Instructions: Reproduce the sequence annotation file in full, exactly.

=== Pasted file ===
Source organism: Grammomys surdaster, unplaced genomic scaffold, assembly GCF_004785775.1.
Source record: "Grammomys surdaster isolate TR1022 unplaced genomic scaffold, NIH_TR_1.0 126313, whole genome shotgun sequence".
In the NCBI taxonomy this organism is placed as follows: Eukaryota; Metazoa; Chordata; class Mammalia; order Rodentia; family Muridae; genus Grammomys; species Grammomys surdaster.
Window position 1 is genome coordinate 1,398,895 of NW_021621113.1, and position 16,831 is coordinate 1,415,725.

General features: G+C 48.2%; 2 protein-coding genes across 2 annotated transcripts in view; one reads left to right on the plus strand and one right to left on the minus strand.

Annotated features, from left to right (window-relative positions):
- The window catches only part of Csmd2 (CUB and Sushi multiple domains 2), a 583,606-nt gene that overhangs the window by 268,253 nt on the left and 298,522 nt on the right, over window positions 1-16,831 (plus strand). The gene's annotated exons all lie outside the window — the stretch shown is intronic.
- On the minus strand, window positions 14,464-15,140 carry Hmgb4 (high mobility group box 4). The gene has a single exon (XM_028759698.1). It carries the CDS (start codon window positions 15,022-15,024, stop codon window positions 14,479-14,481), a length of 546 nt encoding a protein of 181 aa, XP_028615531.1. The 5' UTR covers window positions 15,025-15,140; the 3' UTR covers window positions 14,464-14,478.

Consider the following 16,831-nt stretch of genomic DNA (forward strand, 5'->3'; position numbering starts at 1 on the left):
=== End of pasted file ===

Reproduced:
Source organism: Grammomys surdaster, unplaced genomic scaffold, assembly GCF_004785775.1.
Source record: "Grammomys surdaster isolate TR1022 unplaced genomic scaffold, NIH_TR_1.0 126313, whole genome shotgun sequence".
In the NCBI taxonomy this organism is placed as follows: Eukaryota; Metazoa; Chordata; class Mammalia; order Rodentia; family Muridae; genus Grammomys; species Grammomys surdaster.
Window position 1 is genome coordinate 1,398,895 of NW_021621113.1, and position 16,831 is coordinate 1,415,725.

General features: G+C 48.2%; 2 protein-coding genes across 2 annotated transcripts in view; one reads left to right on the plus strand and one right to left on the minus strand.

Annotated features, from left to right (window-relative positions):
- The window catches only part of Csmd2 (CUB and Sushi multiple domains 2), a 583,606-nt gene that overhangs the window by 268,253 nt on the left and 298,522 nt on the right, over window positions 1-16,831 (plus strand). The gene's annotated exons all lie outside the window — the stretch shown is intronic.
- On the minus strand, window positions 14,464-15,140 carry Hmgb4 (high mobility group box 4). The gene has a single exon (XM_028759698.1). It carries the CDS (start codon window positions 15,022-15,024, stop codon window positions 14,479-14,481), a length of 546 nt encoding a protein of 181 aa, XP_028615531.1. The 5' UTR covers window positions 15,025-15,140; the 3' UTR covers window positions 14,464-14,478.

Consider the following 16,831-nt stretch of genomic DNA (forward strand, 5'->3'; position numbering starts at 1 on the left):